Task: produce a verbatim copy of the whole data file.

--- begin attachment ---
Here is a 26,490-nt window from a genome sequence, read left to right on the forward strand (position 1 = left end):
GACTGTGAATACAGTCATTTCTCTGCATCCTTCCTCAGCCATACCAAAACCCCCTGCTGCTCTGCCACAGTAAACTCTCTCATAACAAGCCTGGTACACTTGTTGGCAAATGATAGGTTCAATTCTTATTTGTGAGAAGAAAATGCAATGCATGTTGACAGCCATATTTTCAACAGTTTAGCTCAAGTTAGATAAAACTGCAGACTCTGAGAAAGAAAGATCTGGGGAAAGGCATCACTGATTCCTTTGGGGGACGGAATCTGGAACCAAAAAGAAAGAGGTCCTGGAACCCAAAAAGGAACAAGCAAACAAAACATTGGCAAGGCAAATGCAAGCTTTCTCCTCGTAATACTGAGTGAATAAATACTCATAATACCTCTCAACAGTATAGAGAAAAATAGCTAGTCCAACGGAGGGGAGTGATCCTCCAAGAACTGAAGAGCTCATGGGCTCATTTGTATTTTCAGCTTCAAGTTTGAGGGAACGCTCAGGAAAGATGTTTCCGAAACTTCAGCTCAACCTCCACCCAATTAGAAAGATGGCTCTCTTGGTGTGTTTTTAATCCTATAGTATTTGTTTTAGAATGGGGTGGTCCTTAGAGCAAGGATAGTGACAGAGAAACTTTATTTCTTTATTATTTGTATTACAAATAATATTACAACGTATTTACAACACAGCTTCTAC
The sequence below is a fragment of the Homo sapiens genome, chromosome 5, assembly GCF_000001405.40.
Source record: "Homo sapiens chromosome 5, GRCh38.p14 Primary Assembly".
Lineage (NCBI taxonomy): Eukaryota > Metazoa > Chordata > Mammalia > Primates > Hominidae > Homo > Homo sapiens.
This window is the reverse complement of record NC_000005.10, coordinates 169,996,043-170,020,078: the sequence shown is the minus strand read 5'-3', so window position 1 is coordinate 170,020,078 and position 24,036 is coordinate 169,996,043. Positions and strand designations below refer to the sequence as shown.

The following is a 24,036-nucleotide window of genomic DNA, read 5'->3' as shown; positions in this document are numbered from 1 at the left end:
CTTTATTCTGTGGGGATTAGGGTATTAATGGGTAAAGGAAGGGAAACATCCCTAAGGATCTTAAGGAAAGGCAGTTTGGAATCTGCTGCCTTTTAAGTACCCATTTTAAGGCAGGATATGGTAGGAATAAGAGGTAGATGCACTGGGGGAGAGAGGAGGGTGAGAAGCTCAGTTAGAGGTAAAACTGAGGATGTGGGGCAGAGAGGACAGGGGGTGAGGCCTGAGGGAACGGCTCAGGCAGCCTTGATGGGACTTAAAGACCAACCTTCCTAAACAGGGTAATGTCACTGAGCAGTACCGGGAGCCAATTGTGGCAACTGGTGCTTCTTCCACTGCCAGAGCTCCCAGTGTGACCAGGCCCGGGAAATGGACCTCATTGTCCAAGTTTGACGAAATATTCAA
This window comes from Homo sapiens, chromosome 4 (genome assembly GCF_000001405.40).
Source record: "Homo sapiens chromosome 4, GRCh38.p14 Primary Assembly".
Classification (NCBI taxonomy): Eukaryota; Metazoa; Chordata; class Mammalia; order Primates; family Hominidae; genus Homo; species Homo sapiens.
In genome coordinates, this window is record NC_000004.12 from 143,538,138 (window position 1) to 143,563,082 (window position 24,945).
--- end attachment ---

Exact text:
Here is a 26,490-nt window from a genome sequence, read left to right on the forward strand (position 1 = left end):
GACTGTGAATACAGTCATTTCTCTGCATCCTTCCTCAGCCATACCAAAACCCCCTGCTGCTCTGCCACAGTAAACTCTCTCATAACAAGCCTGGTACACTTGTTGGCAAATGATAGGTTCAATTCTTATTTGTGAGAAGAAAATGCAATGCATGTTGACAGCCATATTTTCAACAGTTTAGCTCAAGTTAGATAAAACTGCAGACTCTGAGAAAGAAAGATCTGGGGAAAGGCATCACTGATTCCTTTGGGGGACGGAATCTGGAACCAAAAAGAAAGAGGTCCTGGAACCCAAAAAGGAACAAGCAAACAAAACATTGGCAAGGCAAATGCAAGCTTTCTCCTCGTAATACTGAGTGAATAAATACTCATAATACCTCTCAACAGTATAGAGAAAAATAGCTAGTCCAACGGAGGGGAGTGATCCTCCAAGAACTGAAGAGCTCATGGGCTCATTTGTATTTTCAGCTTCAAGTTTGAGGGAACGCTCAGGAAAGATGTTTCCGAAACTTCAGCTCAACCTCCACCCAATTAGAAAGATGGCTCTCTTGGTGTGTTTTTAATCCTATAGTATTTGTTTTAGAATGGGGTGGTCCTTAGAGCAAGGATAGTGACAGAGAAACTTTATTTCTTTATTATTTGTATTACAAATAATATTACAACGTATTTACAACACAGCTTCTAC
The sequence below is a fragment of the Homo sapiens genome, chromosome 5, assembly GCF_000001405.40.
Source record: "Homo sapiens chromosome 5, GRCh38.p14 Primary Assembly".
Lineage (NCBI taxonomy): Eukaryota > Metazoa > Chordata > Mammalia > Primates > Hominidae > Homo > Homo sapiens.
This window is the reverse complement of record NC_000005.10, coordinates 169,996,043-170,020,078: the sequence shown is the minus strand read 5'-3', so window position 1 is coordinate 170,020,078 and position 24,036 is coordinate 169,996,043. Positions and strand designations below refer to the sequence as shown.

The following is a 24,036-nucleotide window of genomic DNA, read 5'->3' as shown; positions in this document are numbered from 1 at the left end:
CTTTATTCTGTGGGGATTAGGGTATTAATGGGTAAAGGAAGGGAAACATCCCTAAGGATCTTAAGGAAAGGCAGTTTGGAATCTGCTGCCTTTTAAGTACCCATTTTAAGGCAGGATATGGTAGGAATAAGAGGTAGATGCACTGGGGGAGAGAGGAGGGTGAGAAGCTCAGTTAGAGGTAAAACTGAGGATGTGGGGCAGAGAGGACAGGGGGTGAGGCCTGAGGGAACGGCTCAGGCAGCCTTGATGGGACTTAAAGACCAACCTTCCTAAACAGGGTAATGTCACTGAGCAGTACCGGGAGCCAATTGTGGCAACTGGTGCTTCTTCCACTGCCAGAGCTCCCAGTGTGACCAGGCCCGGGAAATGGACCTCATTGTCCAAGTTTGACGAAATATTCAA
This window comes from Homo sapiens, chromosome 4 (genome assembly GCF_000001405.40).
Source record: "Homo sapiens chromosome 4, GRCh38.p14 Primary Assembly".
Classification (NCBI taxonomy): Eukaryota; Metazoa; Chordata; class Mammalia; order Primates; family Hominidae; genus Homo; species Homo sapiens.
In genome coordinates, this window is record NC_000004.12 from 143,538,138 (window position 1) to 143,563,082 (window position 24,945).